• WARNING: Tube/Valve amplifiers use potentially LETHAL HIGH VOLTAGES.
    Building, troubleshooting and testing of these amplifiers should only be
    performed by someone who is thoroughly familiar with
    the safety precautions around high voltages.

Schiit LISST SS tubes?

Anyone else seen these on the Schiit site?

What’s inside are two depletion-mode MOSFETs, together with minimal support circuitry to protect them against static, and to set the gain necessary for our products. There’s no “triodization” or other tricks applied to make them act like tubes, or have curves like tubes. They’re just good, linear, solid-state devices…in a can.

Kind of a neat option for 'tube rolling.' Apparently will drop in where they use 6922/6DJ8s and bias up 'correctly.'

Touted as a way to avoid tube replacement and sold at $50 each though, I'm left scratching my head. $50 buys a good supply of 6922s if you don't go bonkers on NOS. Are the Schiit amps killing tubes that quickly?
 

maton00

Member
2012-02-20 8:25 pm
MÉXICO
Marketing is the key.....

What Shiit Audio puts in the frequently asked questions:


Hey, this is cool! Can I use them anywhere a 6922 is used?
Not necessarily. We designed these tubes specifically for our tube hybrid products—Mjolnir 2, Lyr 2, and Lyr. Those are the only products we guarantee they’ll work in.
But I can try them in other stuff, right?
Again, no guarantees. They might not work. They might get too hot. They might fail. Don’t blame us—we’re being very clear on LISST being for Schiit devices only.

How about Valhalla? Valhalla 2?
Valhalla 2 sure, but why?

How about Lyr?
Sure, but note that these solid-state tubes are actually slightly noisier than real tubes. If you’re already hearing the Lyr noise floor with higher-sensitivity headphones, it will be worse. They’re really best with switchable gains, such as on Lyr 2 and Mjolnir 2, for best flexibility.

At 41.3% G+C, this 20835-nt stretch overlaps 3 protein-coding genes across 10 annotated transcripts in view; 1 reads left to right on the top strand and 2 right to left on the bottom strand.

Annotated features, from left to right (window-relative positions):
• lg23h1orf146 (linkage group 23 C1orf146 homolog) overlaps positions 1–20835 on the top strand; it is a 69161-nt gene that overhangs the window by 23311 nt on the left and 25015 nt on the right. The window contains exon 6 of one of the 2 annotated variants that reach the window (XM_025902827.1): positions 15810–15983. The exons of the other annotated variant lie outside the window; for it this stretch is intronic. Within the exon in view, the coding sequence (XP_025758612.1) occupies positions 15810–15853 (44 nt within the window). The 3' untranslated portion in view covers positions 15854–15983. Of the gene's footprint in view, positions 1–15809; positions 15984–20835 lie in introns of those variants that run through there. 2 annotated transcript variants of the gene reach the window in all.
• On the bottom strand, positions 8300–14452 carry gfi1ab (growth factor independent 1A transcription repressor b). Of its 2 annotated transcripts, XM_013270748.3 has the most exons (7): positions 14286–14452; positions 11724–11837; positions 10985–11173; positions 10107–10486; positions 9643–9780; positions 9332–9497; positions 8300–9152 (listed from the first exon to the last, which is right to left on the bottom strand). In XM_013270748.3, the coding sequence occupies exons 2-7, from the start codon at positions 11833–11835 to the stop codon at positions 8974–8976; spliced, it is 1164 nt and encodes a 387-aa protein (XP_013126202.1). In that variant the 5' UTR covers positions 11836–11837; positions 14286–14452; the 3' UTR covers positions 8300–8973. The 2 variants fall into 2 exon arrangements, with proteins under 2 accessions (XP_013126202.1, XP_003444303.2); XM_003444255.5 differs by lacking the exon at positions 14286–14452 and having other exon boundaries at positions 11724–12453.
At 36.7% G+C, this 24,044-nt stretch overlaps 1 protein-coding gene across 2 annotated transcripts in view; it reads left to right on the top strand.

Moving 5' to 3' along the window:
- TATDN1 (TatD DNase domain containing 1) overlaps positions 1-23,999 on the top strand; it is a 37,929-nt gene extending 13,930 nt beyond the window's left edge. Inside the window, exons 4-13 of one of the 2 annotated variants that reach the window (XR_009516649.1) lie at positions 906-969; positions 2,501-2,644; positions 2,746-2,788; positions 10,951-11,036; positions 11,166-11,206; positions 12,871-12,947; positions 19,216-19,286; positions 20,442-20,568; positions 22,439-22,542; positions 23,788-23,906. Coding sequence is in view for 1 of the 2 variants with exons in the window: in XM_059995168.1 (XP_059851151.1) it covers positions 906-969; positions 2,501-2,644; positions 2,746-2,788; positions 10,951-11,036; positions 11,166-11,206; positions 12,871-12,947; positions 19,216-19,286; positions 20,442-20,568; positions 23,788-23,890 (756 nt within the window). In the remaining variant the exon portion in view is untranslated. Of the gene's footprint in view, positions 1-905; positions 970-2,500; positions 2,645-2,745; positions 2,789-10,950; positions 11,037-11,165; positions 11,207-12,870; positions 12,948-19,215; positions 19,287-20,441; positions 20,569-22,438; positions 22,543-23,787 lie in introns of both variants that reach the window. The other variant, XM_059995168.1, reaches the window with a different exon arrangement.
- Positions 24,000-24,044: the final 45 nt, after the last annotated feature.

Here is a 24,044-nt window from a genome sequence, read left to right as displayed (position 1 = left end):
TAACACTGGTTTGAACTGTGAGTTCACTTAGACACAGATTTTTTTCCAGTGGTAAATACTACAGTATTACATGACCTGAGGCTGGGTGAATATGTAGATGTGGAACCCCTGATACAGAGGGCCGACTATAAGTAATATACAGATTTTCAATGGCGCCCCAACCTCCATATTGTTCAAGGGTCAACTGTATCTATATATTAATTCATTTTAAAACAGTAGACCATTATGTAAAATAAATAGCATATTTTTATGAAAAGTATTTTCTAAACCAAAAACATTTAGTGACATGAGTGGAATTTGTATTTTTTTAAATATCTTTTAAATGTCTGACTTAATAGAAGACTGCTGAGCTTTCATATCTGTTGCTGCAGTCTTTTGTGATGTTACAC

What the hell is inside these things, anyway? Magic?
Tiny tube fairies are singing in happy contralto voices to the music you pass by their electrified ears.

No, seriously.
We have compacted tubes using 3 billion pounds of force into a solid-state device.

Come on!
Okay, fine. We see how it is. What’s inside are two depletion-mode MOSFETs, together with minimal support circuitry to protect them against static, and to set the gain necessary for our products. There’s no “triodization” or other tricks applied to make them act like tubes, or have curves like tubes. They’re just good, linear, solid-state devices…in a can. When used in Mjolnir 2, they provide essentially the same topology as the original Mjolnir’s high-voltage JFETs, now simply at a much higher voltage, for even greater linearity.

So, do they sound like tubes?
We aren’t even gonna touch that one. You tell us.
 
This one is also great (from the Wyrd):

What does this thing really do?
It isolates your USB DAC from the noisy USB power coming from your computer, and provides a stable, precise oscillator to repeat the USB 2.0 packets with a USB hub chip.

Why would I want this?
Because some computers don’t play well with USB DACs, and make weird noises or have glitches. Or you believe this makes your system sound better.

Sonic benefits? That’s a lot of hoo-ha!
You’re right. There’s no reason this should make any system sound better. Although we can measure the difference in USB power supply noise, it really shouldn’t matter if the bits make it through. Despite this, some listeners have said that there are sonic benefits from using Wyrd. Us, we remain Swiss on the matter—we don’t do the hard sell by promising sonic nirvana.

Gimme some technical details on what Wyrd does, please?